interview | Blotto Photto

BLOTTO PHOTTO. A name, which most of you did hear or read probably more than once in snowboarding. The man behind that term, is no one else than the “Principal Photographer“ of the big name player Burton Snowboards. Dean Blotto Gray enriches the world of snowboarding with his work -which goes beyond pure documentation- more than a decade now, delivering unique photos and influecing the perception of the sport for many people. We talked to the man behind the Burton lense and wanted to know more about his person, his personal perception of snowboarding photography, basment parties and the new Burton film.

interview | Blotto Photto (Dean Blotto Gray)

ShredOn Mag: Hey Dean, how are you?

Blotto: I’m fine, just finished up another great winter season traveling with the Burton Team. For the past seven months (Deciber through June), I followed the film crew around gathering clips for the newest Burton movie production “Standing Sideways“.

ShredOn Mag: Tell us a bit please about your person ..who you are, what you do, what your homebase is right now ..etc.

Blotto: I grew up BMX’ing in Texas, brought that to Arizona, where I found skateboarding and that eventually led to snowboarding. Luckily, you can take part in any of these activities for your entire life, so I still partake in a little bit of each, depending on what Mother Nature is deliverying any given time of year.

interview | Blotto Photto (Dean Blotto Gray)
cam next to pack contrast| thank god Blotto is always well prepared!

With that said, winter is filled with snowboarding; spring, summer and fall keep the feet on the grip tape and pedals. No complaints. My primary focus point is snowboarding seven months a year, so during the five other months I find myself documenting more and more bicycling disciplines over the last few years. It started with bicycles, so to see that come full circle and be photographing bicycles is a dream come true.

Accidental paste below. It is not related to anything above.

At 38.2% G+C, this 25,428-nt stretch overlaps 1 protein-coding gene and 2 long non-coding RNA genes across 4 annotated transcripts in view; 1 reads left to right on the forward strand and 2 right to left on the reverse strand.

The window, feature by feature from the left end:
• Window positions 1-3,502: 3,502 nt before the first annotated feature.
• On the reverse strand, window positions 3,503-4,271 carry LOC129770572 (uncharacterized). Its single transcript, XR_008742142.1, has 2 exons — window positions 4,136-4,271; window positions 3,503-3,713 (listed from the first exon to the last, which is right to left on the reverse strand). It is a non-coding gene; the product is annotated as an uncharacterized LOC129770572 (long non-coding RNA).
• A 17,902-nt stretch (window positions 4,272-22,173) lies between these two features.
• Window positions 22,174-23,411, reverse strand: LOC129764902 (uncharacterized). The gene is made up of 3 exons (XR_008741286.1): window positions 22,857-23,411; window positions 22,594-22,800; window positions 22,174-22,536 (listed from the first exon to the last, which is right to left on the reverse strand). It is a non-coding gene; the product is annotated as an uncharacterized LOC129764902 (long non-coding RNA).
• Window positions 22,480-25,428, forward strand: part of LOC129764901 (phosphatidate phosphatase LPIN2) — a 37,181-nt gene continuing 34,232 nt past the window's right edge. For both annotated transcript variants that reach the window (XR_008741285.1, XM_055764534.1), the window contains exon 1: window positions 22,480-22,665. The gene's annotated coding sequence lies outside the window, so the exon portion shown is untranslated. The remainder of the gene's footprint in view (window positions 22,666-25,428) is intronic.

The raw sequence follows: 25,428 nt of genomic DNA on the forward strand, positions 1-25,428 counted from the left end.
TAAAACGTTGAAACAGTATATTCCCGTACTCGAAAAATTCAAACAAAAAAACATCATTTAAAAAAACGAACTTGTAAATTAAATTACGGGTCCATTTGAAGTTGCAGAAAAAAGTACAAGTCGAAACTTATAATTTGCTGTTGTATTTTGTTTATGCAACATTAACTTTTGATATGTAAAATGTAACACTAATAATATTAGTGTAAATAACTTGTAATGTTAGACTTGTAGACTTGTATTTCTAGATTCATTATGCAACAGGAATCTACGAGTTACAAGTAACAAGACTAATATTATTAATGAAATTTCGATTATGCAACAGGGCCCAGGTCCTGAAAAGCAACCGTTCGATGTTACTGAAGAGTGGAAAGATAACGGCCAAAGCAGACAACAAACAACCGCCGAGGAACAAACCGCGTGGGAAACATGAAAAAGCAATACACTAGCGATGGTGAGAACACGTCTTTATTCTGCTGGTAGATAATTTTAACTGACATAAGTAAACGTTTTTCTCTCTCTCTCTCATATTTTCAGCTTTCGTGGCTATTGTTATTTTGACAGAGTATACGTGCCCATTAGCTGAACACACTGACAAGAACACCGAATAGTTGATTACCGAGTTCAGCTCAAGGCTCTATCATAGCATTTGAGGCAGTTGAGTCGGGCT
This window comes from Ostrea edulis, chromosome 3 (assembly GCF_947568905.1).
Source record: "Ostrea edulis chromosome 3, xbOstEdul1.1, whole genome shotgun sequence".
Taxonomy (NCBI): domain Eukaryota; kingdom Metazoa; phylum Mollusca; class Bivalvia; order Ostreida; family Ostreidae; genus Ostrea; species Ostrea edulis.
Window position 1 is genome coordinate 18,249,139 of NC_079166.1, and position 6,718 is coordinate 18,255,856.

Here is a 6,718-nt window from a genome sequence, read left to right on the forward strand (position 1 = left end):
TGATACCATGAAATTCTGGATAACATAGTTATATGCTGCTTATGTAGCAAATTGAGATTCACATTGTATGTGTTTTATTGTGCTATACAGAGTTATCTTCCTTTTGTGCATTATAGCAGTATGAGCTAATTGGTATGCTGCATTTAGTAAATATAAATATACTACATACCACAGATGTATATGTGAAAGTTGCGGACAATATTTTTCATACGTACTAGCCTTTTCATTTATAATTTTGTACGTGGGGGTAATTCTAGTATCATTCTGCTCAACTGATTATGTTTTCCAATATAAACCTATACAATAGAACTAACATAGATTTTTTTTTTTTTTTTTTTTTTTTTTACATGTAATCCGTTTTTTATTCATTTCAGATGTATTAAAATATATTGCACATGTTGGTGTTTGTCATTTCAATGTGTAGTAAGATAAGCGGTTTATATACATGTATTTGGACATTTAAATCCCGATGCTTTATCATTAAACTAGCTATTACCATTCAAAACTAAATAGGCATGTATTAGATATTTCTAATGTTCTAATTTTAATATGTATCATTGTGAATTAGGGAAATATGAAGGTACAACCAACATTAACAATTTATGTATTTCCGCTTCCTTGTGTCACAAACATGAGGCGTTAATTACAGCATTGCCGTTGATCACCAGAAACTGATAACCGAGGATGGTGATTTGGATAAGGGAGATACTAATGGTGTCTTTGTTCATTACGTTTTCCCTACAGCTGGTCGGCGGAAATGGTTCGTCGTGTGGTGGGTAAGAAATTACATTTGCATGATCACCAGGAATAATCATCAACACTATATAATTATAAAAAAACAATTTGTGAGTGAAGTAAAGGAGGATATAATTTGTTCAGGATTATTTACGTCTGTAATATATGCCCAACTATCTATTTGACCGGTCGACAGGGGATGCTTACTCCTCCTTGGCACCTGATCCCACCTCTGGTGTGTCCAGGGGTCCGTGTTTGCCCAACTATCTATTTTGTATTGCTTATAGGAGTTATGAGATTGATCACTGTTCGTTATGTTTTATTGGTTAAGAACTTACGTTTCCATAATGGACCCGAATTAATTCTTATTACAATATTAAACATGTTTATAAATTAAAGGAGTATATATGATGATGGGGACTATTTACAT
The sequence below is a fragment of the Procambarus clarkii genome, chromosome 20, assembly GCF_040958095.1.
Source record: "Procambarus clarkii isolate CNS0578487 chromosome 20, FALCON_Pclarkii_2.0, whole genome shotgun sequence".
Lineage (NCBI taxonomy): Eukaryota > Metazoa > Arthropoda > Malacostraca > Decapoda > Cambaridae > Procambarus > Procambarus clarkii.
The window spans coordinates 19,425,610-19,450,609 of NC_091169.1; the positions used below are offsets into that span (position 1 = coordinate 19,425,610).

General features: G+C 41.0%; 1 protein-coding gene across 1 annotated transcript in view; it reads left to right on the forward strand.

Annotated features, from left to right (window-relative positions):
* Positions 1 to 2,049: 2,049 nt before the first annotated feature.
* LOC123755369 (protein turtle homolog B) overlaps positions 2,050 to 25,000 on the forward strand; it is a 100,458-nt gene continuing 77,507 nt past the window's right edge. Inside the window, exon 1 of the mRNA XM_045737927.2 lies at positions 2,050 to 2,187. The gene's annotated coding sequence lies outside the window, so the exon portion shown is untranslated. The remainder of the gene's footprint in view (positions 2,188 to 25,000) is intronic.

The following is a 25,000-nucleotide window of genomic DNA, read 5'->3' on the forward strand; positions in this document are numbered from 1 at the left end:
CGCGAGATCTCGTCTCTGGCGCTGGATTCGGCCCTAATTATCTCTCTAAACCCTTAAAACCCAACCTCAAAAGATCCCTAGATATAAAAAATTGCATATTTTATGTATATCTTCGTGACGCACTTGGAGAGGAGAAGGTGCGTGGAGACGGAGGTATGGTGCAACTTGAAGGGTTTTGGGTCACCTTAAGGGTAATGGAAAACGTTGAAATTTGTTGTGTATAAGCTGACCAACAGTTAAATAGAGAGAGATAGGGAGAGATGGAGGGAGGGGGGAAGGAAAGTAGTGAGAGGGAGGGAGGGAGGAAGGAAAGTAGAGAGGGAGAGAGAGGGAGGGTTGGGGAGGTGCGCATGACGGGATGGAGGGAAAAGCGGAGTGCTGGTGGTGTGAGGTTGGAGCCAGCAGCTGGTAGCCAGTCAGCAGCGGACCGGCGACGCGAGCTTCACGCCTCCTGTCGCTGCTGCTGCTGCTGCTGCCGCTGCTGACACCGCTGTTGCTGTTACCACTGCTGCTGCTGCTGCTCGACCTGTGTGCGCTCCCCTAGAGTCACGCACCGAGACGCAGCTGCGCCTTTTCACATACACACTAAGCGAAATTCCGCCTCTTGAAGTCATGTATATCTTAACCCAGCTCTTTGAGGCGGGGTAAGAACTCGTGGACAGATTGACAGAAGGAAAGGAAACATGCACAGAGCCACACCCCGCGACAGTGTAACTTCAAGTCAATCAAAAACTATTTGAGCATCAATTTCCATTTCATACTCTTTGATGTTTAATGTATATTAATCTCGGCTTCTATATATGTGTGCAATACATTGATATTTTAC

Homebase is Burlington, Vermont, also the headquarters of Burton Snowboards. A very liveable city and working over at Burton while I’m home is super cool. That place is packed with great people doing exciting things.

interview | Blotto Photto (Dean Blotto Gray)
wanna know how to turn Official Photographer of the big B? travel 7months a year through the world and get sick shots like this one here at Air & Style in Munich!

ShredOn Mag: Have you always been into photography?, and what is your connection to the sport? Did you always follow snowboarding?

Blotto: Somewhere in 1995/1996 while living in Colorado I picked up a camera. I was working with Ethan Fortier (E-Stone) at Technine and it was decided we should shoot our own photos, build the catalog and create a website, which neither of us had ever

interview | Blotto Photto (Dean Blotto Gray)
Dean Blotto Gray | abstract black white portrait

done before.

I got a Canon EOS 530 and E-Stone picked up a Macintosh G3. From that point on, we shot the team, processed the film, scanned it, designed the pages and had it printed.

My connection to snowboarding started in 1991 while living in Phoenix skateboarding everyday. As winter started to arrive, one of our good friends (Craig Boone) was going on ‚family ski vacation’, which was unheard of within our crew, we didn’t know what snow was! While on vacation, Craig decided to try snowboarding and once he arrived back to Phoenix he told us how fun it was. We took a trip North to Flagstaff, Arizona later that winter and were hooked after the first run.